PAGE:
I am a newly qualified solicitor working in actions against the police and asylum. I usually wake up at 6:00 a.m. and cycle to the gym for some pre work stress busting. The journey takes 45 minutes and is useful to think about my day, compose letters and emails in my head and think about my cases. If things are busy or there is non paid campaign work to do I will try and get to work at 7.30 / 8 but I try to make sure this is only once or twice a week at most. If I have made the gym I get to work around 9.00 a.m. I plan my weeks and days in advance so I don’t avoid the more terrifying huge tasks. The days vary so much. I can either be on the phone all day to clients and the opposition, researching cases, spending hours arguing with the Legal Aid Agency or drafting statements and submissions. There are shorter tasks and quick letters. I might see a client or have to go to court. There is usually some sort of crisis or emergency such as a client being detained or deported, an unexpected decision to appeal or challenge. As with most young legal aid lawyers there is the burden of law school fees (often paid if you get a job at a corporate firm) and then the years spent working for free or on little wage whilst doing work experience and paralegal jobs for 2 – 3 years. My trainee wage was decent for legal aid at that time and just enough to survive in London. Whilst my peers at Law School were earning £40k I was on £20k. I supplemented this and debt payments working as a private tutor which paid well, washing up and selling anything my family and friends were throwing away on ebay. After six years at my firm I earn what I consider a good wage, but about 1/3 of lawyers who don’t work in legal aid.  But, if you calculate the number of hours I work against my salary, it often works out to less than minimum wage. I do not expect it to increase in the next five years. I don’t have a pension, I don’t have health insurance or any other work related benefits.  We do not get anything like commissions or bonuses! My hours can be long and the work stressful.  I was prepared for this but it is frustrating to be told we earn too much when the reality is very different.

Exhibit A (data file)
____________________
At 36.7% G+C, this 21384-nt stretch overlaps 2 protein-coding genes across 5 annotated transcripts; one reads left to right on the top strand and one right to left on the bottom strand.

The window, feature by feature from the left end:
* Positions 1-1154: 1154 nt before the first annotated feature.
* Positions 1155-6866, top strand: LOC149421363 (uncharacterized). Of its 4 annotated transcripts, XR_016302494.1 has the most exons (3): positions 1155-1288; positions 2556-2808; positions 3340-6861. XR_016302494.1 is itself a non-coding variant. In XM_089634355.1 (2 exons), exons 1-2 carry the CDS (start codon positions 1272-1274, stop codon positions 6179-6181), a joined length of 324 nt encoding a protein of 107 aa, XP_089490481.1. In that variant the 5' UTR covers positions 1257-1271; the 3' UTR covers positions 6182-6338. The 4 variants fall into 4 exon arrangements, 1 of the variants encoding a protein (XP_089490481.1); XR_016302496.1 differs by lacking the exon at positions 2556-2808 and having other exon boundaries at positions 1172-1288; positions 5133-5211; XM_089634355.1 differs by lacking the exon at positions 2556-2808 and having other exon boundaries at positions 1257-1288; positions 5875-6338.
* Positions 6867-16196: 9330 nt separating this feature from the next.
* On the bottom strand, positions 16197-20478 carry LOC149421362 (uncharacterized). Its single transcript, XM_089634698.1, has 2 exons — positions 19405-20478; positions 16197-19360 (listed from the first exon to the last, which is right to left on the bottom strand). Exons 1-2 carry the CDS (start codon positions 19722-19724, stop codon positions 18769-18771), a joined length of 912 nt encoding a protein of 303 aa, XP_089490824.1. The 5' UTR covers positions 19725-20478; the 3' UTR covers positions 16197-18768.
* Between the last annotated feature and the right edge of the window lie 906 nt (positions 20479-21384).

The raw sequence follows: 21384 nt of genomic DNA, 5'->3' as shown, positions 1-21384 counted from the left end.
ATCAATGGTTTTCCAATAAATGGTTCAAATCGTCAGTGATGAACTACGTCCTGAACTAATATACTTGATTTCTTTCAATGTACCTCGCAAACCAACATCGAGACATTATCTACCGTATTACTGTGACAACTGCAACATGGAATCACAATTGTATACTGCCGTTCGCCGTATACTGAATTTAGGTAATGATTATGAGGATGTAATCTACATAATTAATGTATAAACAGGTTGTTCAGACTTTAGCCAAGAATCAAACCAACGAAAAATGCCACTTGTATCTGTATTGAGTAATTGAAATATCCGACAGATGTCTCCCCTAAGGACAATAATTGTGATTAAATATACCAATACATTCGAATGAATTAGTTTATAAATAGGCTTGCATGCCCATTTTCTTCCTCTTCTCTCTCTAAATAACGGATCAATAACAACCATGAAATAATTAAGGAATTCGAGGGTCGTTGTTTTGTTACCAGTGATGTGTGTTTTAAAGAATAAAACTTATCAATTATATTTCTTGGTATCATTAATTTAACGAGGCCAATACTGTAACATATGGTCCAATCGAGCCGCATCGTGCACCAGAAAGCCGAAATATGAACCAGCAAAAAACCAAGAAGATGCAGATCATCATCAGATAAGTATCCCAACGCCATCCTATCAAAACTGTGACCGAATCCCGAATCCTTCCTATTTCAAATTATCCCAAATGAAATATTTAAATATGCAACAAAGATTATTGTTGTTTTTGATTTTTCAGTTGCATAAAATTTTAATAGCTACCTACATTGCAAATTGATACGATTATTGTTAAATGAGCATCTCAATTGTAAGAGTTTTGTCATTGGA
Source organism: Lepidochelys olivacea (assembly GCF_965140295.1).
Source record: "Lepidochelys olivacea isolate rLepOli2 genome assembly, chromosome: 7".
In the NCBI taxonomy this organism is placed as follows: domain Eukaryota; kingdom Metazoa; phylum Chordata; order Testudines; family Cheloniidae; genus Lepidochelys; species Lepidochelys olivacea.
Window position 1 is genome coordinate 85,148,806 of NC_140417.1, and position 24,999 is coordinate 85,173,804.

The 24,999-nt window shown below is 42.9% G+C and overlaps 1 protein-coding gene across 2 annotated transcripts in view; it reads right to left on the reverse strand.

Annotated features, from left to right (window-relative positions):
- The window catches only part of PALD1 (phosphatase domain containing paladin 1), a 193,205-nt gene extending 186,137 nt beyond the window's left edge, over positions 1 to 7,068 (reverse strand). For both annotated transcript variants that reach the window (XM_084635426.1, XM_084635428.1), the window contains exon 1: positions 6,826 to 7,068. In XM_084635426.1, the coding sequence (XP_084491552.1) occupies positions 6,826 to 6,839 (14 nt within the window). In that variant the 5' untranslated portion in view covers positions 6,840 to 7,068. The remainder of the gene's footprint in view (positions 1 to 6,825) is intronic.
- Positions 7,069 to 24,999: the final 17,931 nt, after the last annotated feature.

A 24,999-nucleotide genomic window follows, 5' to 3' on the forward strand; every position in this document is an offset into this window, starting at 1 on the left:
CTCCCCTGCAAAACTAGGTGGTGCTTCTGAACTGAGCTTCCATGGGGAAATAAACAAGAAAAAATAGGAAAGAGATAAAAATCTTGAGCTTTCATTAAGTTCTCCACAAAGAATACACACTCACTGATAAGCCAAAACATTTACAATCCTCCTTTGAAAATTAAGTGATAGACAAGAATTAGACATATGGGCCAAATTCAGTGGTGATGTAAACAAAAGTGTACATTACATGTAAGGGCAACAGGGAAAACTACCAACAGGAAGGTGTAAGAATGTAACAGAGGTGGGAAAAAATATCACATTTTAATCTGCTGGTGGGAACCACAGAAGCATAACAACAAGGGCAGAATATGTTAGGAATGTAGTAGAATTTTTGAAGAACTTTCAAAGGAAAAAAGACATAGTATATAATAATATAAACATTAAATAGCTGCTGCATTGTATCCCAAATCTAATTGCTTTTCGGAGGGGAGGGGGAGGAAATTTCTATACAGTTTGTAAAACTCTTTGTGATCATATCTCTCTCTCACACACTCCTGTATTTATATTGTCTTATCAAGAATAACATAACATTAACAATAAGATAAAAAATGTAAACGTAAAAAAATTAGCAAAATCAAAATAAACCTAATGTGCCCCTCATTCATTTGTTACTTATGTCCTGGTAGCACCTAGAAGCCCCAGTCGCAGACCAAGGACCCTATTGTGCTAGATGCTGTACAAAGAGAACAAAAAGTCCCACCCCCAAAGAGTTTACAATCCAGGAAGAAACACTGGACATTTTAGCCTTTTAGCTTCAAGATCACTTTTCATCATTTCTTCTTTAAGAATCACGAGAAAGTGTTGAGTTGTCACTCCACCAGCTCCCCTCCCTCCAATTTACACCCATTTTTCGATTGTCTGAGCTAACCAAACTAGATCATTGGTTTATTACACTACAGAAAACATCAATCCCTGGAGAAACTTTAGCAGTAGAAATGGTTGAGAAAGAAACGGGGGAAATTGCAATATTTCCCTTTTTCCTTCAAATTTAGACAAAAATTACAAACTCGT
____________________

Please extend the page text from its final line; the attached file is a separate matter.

noun_89997_ccIf I lose my job I can find another one. I probably will not love it but it may be less stressful, better paid and so on. But what about my clients, where will they go? How can my clients most of whom have PTSD, depression, personality disorders and schizophrenia challenge the might of the state on their own? How can they hold the police or Home Office or Ministry of Justice to account, understand the law, challenge the government’s lawyers and understand when they are being lied to by the opposition, who are trying to call their bluff, scare them and make them give in? Democracy will be undermined by these cuts.

The cuts are bound to cause a surge in homelessness

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Created by Silly Lili from the Noun Project

I am a solicitor working in housing law. I have been practising for over 10 years. I earn £26,000 per year.

My role includes taking new client calls (I often now, have to say we can’t help) seeing clients in this or one of our other offices in nearby town/city. Often they haven’t managed to get all the proofs needed by the Legal Aid Agency when I see them, so I can’t open a file until they do.

I can often help with rent & other possession claims. I also deal with housing disrepair counterclaims and unlawful evictions/landlord harassment. Homelessness queries are another area, as is anti social behaviour. At best I can stop the action (repossession/unlawful eviction/ASB injunction) and claim compensation (eg for disrepair) or get a homeless person accommodated.

I do not have any outstanding debt for studies, but I have a mortgage. It is a nag at the back of my mind, as I have given in my notice, because I feel so much under unrealistic pressures at work. I can manage without a job for several months if I cannot find anything quickly

The people most affected by the legal aid cuts- our clients – are so vulnerable and so much under attack that I feel fearful for them. The cuts are bound to cause a  surge in homelessness.